Steve Woods Prepares For Third Season As An NFL Official

Photography provided by the NFL & JWcreative.indy

Throughout the upcoming NFL season, Johnson County residents will be able to watch one of their own on the field. It won’t be a player, however. Rather, it’s one of the officials who works diligently to keep each and every game running smoothly.

Steve Woods, a native and resident of Franklin, is now in his third season as an NFL official, having started his journey in football officiating 20 years ago.

After graduating from Wabash College, where he played football and studied English and philosophy, Woods took a job with a sports marketing company that eventually brought him to Dallas in the early 1990s. During a workout class at his local athletic club, one of his fellow exercisers asked if he’d ever considered officiating football games.

“I didn’t even know how people get started in officiating, but it got my interest going enough to look into it,” says Woods, who works as a financial advisor with Raymond James in Greenwood. “It’s crazy how one question changes the entire trajectory of your life.”

Woods promptly got busy learning his new craft at local bantam leagues, eventually calling high school and small college games. In 2008, a new challenge came when he was hired into the Mid-American Conference and found himself officiating at the Division I collegiate level. By 2012, the Big Ten conference had officially brought him on board.

Woods says officiating at the college level requires a high level of dedication in many respects.

“In order to get noticed for college conference officiating, you have to attend clinics that require a financial commitment on your part – I went to clinics in Michigan, Ohio and California,” he says. “And on top of that, you’re working college scrimmages, sometimes for free, just to get noticed. It’s just the way you have to do it.”

In 2015, Woods was invited to participate in the National Football League’s Officiating Development Program, which gives college-level officials exposure to the NFL officiating experience. Invitees attend meetings and study game film with NFL officials and participate in NFL training camps and mini-camps.

“It’s the pool of candidates that the NFL hires from, so getting into that was another rung in the ladder,” Woods says. “There’s no guarantee that you’ll get in, but you’re a step closer.”

Throughout 2015 and 2016, while continuing to officiate at the collegiate level, Woods worked a Philadelphia-Baltimore matchup that happened to be Tim Tebow’s last pro game. In the spring of 2017, he got a phone call that he describes as “surreal”.

“I got a call from (former NFL vice president of officiating) Dean Blandino, and he said they’d like to hire me,” Woods says. “It was absolutely nuts. I still have a screenshot of the call – it was April 24 at 3:09 p.m. Then I spent some time calling everyone who had helped me out, which was great.”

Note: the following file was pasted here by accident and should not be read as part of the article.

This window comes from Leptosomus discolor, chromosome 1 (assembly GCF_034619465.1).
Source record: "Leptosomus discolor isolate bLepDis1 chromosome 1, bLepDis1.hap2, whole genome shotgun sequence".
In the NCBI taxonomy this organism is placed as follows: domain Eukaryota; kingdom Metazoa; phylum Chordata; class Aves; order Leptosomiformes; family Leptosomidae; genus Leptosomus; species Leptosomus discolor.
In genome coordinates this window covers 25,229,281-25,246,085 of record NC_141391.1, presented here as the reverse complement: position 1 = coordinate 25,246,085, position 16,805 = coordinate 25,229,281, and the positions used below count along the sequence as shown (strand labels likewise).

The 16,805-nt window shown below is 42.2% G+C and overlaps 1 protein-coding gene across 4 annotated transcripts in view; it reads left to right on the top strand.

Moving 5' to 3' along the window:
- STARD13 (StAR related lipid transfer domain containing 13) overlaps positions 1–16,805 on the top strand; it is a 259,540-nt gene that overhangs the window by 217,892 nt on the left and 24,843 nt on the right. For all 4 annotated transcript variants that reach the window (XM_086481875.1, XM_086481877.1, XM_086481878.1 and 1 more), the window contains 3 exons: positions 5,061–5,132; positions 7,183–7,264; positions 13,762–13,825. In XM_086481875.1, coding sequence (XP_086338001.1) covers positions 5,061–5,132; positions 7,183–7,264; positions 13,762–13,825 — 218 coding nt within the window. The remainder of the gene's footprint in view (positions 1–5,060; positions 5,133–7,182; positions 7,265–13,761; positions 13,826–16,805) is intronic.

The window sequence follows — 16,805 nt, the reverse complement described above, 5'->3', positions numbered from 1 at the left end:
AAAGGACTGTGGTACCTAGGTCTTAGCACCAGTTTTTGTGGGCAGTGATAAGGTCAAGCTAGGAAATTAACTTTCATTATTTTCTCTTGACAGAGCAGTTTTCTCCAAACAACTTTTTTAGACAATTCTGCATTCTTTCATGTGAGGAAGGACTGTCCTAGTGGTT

Woods’ current official position is umpire, which involves standing behind the offensive line to keep an eye on blocks, as well as observing the line of scrimmage during pass plays.

Preparation is the name of the NFL officiating game – Woods’ prep for each game starts immediately after the previous week’s game during his flight home when he reviews the game film. The following day he continues analyzing film from multiple angles and receives a grade on his previous game performance.

“The supervisors will ask us questions about particular plays, and we get graded on every minute of every game,” Woods says. “On Wednesday we get our final grades, receive our weekly quiz, watch training tapes, and by Thursday and Friday we’re watching film on the next team. So by the time game day hits, you’re done preparing. The game itself is the best part of the week.”

Woods says his direct experience with players throughout his first two seasons has been surprisingly altercation-free.

“I won’t name any names, but some of the guys with the worst reputations are actually the nicest,” he says. “You’re going to get yelled at once in a while and tempers are going to flare, but it’s our job to always keep our cool and be the adults out there.”

In July, Woods will find out which preseason games he’ll work, and he looks forward to his third season this fall with relish and appreciation for how far he’s come.

“You’ve got to put in the work, and you can’t cheat the grind,” he says. “As much as I’m in the limelight now and hear people say how they’d love to do what I’m doing, there aren’t many people who want to go and get their hands dirty and do the heavy lifting. But it’s what you have to do.